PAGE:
Expect the unexpected
They are here again! The spotted flycatchers are back. They nested in our climbing rose, last year. Then at the end of August they flew off to Africa, with their four young fledglings. Somehow, after all those thousands of miles journeying, they have arrived back in our garden. How do they do it? It really remains a mystery. How do they remember where we are in Shropshire?
If the rare flycatchers are in your garden, they will be looking for a climbing plant near your house or tree. They like porches with scrambling plants like wisteria, ivy, or roses, for their nest. At first, these birds look just like ordinary brown sparrows with white spotted breasts, but their behaviour is quite unusual. They always return to their perch; they sit there, spot a fly, then off they go to snap it up mid-air and then go back to their branch. I could watch their fascinating movements all day.
But I have had jobs to do and cannot sit about all day. One of those jobs was getting a haircut. I have been away from the hairdressers for over a year. The kitchen scissors have been used to hack away at my stray locks up until now. I was nervous. I was in an enclosed space with the hairdresser up near me with and other customers chatting, not too far away.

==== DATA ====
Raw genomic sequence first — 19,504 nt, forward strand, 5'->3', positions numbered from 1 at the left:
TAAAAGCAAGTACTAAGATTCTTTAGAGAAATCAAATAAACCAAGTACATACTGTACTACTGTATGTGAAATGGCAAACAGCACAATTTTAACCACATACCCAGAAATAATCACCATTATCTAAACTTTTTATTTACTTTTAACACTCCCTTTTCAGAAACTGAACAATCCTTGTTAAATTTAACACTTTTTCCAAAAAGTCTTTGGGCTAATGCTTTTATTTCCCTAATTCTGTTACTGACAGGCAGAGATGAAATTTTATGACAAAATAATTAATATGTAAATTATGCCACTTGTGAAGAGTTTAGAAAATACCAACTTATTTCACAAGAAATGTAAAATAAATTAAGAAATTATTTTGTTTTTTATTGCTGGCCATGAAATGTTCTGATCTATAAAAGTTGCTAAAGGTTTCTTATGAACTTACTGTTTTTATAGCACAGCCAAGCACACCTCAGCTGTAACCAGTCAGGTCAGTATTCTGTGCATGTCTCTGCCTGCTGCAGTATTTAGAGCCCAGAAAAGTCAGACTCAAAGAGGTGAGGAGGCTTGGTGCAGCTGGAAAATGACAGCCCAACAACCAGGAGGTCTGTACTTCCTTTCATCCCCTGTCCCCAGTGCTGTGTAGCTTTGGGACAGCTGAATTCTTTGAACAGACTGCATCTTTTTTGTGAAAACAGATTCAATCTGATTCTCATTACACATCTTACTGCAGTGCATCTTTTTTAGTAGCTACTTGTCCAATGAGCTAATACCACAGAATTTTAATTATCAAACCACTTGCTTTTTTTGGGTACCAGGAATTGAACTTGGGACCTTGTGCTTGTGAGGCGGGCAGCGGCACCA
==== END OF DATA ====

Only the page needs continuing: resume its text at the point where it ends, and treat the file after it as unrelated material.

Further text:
Of course, we all wore masks and I kept mine on for the duration. Except when I came to pay. I pay with my mobile phone and it opens on face recognition – the only problem is it did not recognise my face with my mask on! I did not have any other way of paying so had to persist which all added to my feeling of alienation and agitation to get out of the salon. But the good news is that I like my haircut. I am, at last, fit to go out and be seen in the outside world.
Back to birds’ nests, a blackbird here has broken with the trend and built a nest right out where it can easily be seen by anyone. They first tried my bay tree mop-head shrub. But for some reason they chose the old cow byre.
There, under the plastic roof and just above the gutter they have crammed in a beautiful cup nest. It looks as incongruous and out of place as I felt at the hairdressers. But what will happen when it rains and the gutter floods? What will happen when the summer sun bakes the plastic roof? We are all of us going into the unknown and perhaps cannot think too far ahead.
(Taken from my column in the Shropshire Star)
The blackbirds have chosen to nest in the guttering under a plastic roof